Motorhead Came To Austin With Guns A'blazing
Band Photo: Motorhead (?)
The rustic décor of Stubb’s Waller Creek Amphitheater seemed ideal for Motorhead front man Lemmy. Wearing his trademark black western wear, Lemmy could have been an outlaw gambler in a past life, searching out a lucrative poker game in the saloons of Texas’s capital city. March 8, 2011 wasn’t the scene of a 1980s Kenny Roger’s film, but Motorhead came prepared with an “Ace of Spades” up their sleeves.
Even after 37 years in the rock‘n’roll biz, Motorhead has a reach and longevity like few others. Their crossover appeal brought in a sold-out crowd of over 2,000 old school metal heads, bikers, punks, thrashers, black metal fans and stoners. Although nowhere near the legend of Motorhead, Maryland’s bluesy, heavy rock troupe Clutch has carved its own niche in the hard rock world. Their inclusion on the tour not only brought in a unique section of fans; the group’s style was a good fit with Motorhead.
Valient Thorr’s sleazy rock disposition gave the tour a feeling of completeness. The North Carolina opener fed the crowd large doses of volume to go with the huge quantities of beer and BBQ (look for Stubb’s products in your local grocery store) it had already ingested. Front man, Valient Himself stalked the stage like a Sasquatch, hair obscuring his face with every bang of his head.
Wearing jean jackets, bassist Dr. Professor Nitewolf Strangees and guitarists Sadat Thorr and Eidan Thorr combined to form old school metal tandems. Tracks such as set closer 'Sleeper Awakes' and 'Mask of Sanity' proved the band supplemented their stoner rock diet with a few dishes of Judas Priest, Metallica, and Iron Maiden.
Clutch slowed down the pace set by Valient Thorr. The group has become mellower since I first saw them open for Sepultura in 1994. The bruising "Come on Motherfucker" or the hopping dynamics of "Space Grass" were not on display. In fact, the group played nothing from the first two records, which commonly happens when a band has twenty-plus-years of recordings.
“Blast Tyrant” marked the earliest material, which the group obviously highlighted to promote its upcoming reissue. Clutch played album favorites 'I Am Immortal,' 'The Mob Goes Wild,' and 'Cypress Grove' to a welcomed applause. Another notable track was '50,000 Unstoppable Watts' from the “Strange Cousins from the West” album.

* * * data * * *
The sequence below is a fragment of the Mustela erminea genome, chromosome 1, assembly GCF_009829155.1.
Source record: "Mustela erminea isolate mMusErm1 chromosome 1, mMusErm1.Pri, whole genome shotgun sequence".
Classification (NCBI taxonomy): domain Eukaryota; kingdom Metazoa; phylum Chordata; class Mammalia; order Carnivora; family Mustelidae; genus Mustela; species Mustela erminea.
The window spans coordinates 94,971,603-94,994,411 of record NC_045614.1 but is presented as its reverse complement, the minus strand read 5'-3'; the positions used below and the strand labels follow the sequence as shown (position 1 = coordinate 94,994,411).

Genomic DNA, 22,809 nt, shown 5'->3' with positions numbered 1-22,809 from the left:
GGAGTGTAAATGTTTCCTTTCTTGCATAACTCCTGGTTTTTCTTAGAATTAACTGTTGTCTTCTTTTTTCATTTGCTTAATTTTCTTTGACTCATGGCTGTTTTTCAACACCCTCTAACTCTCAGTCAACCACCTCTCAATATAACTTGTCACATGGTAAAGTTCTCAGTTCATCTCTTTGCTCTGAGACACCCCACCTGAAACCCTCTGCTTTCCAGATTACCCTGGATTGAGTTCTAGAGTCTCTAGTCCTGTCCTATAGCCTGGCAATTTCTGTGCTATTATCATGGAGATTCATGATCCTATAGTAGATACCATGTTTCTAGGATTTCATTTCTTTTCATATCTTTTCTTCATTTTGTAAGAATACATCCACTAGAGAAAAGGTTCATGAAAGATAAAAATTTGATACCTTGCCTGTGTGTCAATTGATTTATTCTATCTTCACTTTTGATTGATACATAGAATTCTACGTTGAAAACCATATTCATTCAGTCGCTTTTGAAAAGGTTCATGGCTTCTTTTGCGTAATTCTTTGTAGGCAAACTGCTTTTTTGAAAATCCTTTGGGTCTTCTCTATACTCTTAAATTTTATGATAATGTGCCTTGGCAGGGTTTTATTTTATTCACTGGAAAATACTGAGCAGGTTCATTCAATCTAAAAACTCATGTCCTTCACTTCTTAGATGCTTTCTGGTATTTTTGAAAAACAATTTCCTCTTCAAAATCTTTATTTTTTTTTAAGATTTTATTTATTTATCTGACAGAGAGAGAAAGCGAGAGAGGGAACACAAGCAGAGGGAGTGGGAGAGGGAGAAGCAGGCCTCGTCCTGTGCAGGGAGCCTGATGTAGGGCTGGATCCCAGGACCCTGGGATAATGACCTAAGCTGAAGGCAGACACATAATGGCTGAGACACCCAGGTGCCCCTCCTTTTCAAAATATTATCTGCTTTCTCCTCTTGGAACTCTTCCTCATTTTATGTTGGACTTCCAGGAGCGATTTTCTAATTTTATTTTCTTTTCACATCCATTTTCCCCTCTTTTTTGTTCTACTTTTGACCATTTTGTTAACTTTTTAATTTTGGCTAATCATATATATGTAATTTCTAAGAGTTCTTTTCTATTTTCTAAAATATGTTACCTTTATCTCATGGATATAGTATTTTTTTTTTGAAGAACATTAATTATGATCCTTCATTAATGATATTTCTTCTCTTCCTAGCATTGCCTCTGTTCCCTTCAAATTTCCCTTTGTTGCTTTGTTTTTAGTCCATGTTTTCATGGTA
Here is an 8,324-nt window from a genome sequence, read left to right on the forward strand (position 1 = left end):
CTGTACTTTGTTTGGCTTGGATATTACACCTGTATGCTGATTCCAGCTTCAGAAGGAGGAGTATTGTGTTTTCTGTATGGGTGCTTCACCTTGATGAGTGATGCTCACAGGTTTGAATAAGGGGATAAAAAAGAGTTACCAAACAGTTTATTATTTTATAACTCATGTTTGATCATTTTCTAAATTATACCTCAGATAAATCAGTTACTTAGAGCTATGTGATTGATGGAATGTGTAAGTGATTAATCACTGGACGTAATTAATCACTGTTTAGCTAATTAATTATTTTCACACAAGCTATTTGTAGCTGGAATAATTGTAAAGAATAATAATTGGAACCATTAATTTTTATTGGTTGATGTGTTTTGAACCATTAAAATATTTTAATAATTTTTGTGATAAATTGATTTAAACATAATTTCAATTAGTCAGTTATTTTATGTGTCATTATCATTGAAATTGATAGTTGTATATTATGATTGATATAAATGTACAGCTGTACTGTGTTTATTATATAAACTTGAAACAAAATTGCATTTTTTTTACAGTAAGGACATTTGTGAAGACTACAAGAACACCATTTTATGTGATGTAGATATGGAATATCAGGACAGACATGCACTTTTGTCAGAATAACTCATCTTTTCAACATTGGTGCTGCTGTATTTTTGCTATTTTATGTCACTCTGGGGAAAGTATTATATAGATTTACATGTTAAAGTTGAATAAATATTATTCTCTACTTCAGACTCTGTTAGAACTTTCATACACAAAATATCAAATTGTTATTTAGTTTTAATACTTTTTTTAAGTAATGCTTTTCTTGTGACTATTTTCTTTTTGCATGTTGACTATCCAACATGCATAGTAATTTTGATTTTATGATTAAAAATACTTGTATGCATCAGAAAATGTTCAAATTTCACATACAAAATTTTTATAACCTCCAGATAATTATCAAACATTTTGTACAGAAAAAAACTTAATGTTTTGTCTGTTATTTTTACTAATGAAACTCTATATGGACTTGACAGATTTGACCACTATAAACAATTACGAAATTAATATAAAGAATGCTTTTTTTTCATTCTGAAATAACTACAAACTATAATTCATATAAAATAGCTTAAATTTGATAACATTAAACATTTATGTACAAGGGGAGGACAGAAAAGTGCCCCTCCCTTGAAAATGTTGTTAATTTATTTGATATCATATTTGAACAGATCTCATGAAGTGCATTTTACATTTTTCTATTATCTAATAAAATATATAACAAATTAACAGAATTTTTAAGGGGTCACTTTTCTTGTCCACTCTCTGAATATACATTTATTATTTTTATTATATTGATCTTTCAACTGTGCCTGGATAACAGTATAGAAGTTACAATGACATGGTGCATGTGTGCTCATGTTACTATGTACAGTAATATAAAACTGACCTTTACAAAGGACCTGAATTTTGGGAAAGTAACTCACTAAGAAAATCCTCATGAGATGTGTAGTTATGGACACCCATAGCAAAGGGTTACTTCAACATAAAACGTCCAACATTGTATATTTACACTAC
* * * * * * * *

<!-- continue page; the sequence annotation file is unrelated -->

Clutch has made a name for itself as a jam band. While I’ve seen Clutch go off on longer tangents, the group made sure to insert a couple of jam sessions. Even though the years have faded their aggression, Clutch’s musical skill has vastly improved. Neil Fallon and Tim Sult created a dialog with the stars through trippy guitar solos. Drummer Jean-Paul Gaster displayed impressive chops, something I didn’t notice until his performance with Wino on “Punctuated Equilibrium.”
Amidst a winged backdrop and drum platform scribed with the title of their new album, Motorhead pushed the venue’s speakers to the max. While not cranking their volume to the extent as their indoor performance (the last time I saw Motorhead) with Black Sabbath and Morbid Angel in 1994 (good year for concerts), I would not advise standing in front of a speaker. A blown speaker needed the help of Mickey Dee’s snare hits to straighten out the static produced by Lemmy’s rumbling bass.
Other than the blown speaker, Motorhead played tight and sounded great. Lemmy’s characteristic gruff too-many-cigarettes-and-whiskey voice was akin to a studio recording, a feat made much greater considering how long this dude’s been singing. His voice and lyrics often overshadow his bass playing, which was spot on. Phil Cambell played his guitar notes with exquisite execution, while drummer Mickey Dee blurringly flailed his arms and pumped his feet during a solo.
Steadfast fans of the group likely left the venue with complaints of them not playing their favorite song. With a discography spanning back to the late ‘70s, Motorhead could not possibly include all of their hits. Plus, the group needed to promote newer material such as 'Get Back in Line' and 'I Know How to Die.' Early favorites 'The Chase is Better than the Catch' and 'Killed by Death' set the mood for 'Ace of Spades' and then 'Overkill' as an encore.
Words do not fully express a Motorhead performance. Even though Lemmy could grandfather most of the kids in attendance, his pistons still fire on all cylinders. Motorhead is a concert necessity. I’ll make sure not to wait another 17 years before seeing them live, again.
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